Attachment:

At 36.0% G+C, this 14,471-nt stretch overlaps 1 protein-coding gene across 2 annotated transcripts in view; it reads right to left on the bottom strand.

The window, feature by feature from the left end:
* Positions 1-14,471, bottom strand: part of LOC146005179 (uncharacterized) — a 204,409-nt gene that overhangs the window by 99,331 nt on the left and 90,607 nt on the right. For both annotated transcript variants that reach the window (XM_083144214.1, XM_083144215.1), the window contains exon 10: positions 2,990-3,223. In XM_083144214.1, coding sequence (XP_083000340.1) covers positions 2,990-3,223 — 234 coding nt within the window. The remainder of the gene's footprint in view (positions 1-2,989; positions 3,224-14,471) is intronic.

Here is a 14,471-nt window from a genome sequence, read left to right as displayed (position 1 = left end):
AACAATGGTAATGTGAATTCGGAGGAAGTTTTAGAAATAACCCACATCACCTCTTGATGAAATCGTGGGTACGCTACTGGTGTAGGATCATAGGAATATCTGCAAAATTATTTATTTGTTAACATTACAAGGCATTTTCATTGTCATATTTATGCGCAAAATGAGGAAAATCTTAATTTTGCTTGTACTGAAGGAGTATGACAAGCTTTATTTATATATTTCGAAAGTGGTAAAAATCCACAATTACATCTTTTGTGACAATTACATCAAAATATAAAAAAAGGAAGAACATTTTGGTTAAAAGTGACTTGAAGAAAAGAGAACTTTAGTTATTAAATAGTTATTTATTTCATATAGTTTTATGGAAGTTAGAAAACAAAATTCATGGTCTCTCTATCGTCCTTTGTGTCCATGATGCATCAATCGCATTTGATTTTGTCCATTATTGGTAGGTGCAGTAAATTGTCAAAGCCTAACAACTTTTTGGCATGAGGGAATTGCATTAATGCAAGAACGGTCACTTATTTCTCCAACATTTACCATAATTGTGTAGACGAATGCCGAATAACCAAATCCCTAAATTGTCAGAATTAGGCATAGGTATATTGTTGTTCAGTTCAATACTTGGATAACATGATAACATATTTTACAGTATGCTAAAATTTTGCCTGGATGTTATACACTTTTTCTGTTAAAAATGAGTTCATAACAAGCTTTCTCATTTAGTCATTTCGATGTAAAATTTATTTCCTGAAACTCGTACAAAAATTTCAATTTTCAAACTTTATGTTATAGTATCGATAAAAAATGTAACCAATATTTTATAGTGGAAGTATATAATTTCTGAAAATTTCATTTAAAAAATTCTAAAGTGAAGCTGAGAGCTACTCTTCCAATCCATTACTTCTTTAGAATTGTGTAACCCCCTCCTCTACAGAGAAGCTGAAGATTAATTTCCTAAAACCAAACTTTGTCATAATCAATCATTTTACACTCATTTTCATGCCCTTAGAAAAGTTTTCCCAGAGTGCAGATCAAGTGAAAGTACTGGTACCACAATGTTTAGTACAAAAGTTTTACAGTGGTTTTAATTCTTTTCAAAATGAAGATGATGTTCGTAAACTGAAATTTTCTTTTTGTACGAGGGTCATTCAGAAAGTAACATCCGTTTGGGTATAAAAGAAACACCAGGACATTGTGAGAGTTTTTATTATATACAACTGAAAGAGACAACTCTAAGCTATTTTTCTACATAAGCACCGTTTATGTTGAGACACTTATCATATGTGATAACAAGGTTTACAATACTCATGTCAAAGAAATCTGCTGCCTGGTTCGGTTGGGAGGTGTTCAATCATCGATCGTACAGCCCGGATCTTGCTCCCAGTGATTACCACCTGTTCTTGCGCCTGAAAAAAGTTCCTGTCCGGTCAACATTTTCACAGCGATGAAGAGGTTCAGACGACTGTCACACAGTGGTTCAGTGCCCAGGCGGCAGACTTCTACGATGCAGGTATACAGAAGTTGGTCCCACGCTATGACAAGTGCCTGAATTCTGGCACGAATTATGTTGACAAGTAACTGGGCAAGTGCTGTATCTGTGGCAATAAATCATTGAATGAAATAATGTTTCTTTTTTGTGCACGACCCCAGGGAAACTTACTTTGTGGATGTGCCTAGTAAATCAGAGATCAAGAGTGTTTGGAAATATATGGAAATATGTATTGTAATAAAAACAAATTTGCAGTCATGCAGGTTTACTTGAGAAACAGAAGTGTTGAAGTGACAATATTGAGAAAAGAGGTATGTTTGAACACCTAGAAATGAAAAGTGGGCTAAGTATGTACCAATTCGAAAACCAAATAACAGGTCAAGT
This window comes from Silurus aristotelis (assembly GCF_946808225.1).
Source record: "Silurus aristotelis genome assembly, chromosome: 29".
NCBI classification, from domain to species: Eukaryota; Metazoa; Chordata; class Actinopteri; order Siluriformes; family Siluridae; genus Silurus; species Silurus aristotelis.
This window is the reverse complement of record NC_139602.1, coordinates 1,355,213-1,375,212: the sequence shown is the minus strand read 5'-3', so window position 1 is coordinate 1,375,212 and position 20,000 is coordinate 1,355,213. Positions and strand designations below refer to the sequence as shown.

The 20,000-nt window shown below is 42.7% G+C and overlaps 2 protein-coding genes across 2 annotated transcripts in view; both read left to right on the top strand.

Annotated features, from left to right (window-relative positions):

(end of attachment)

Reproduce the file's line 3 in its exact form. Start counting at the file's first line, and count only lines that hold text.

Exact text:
* Positions 1-14,471, bottom strand: part of LOC146005179 (uncharacterized) — a 204,409-nt gene that overhangs the window by 99,331 nt on the left and 90,607 nt on the right. For both annotated transcript variants that reach the window (XM_083144214.1, XM_083144215.1), the window contains exon 10: positions 2,990-3,223. In XM_083144214.1, coding sequence (XP_083000340.1) covers positions 2,990-3,223 — 234 coding nt within the window. The remainder of the gene's footprint in view (positions 1-2,989; positions 3,224-14,471) is intronic.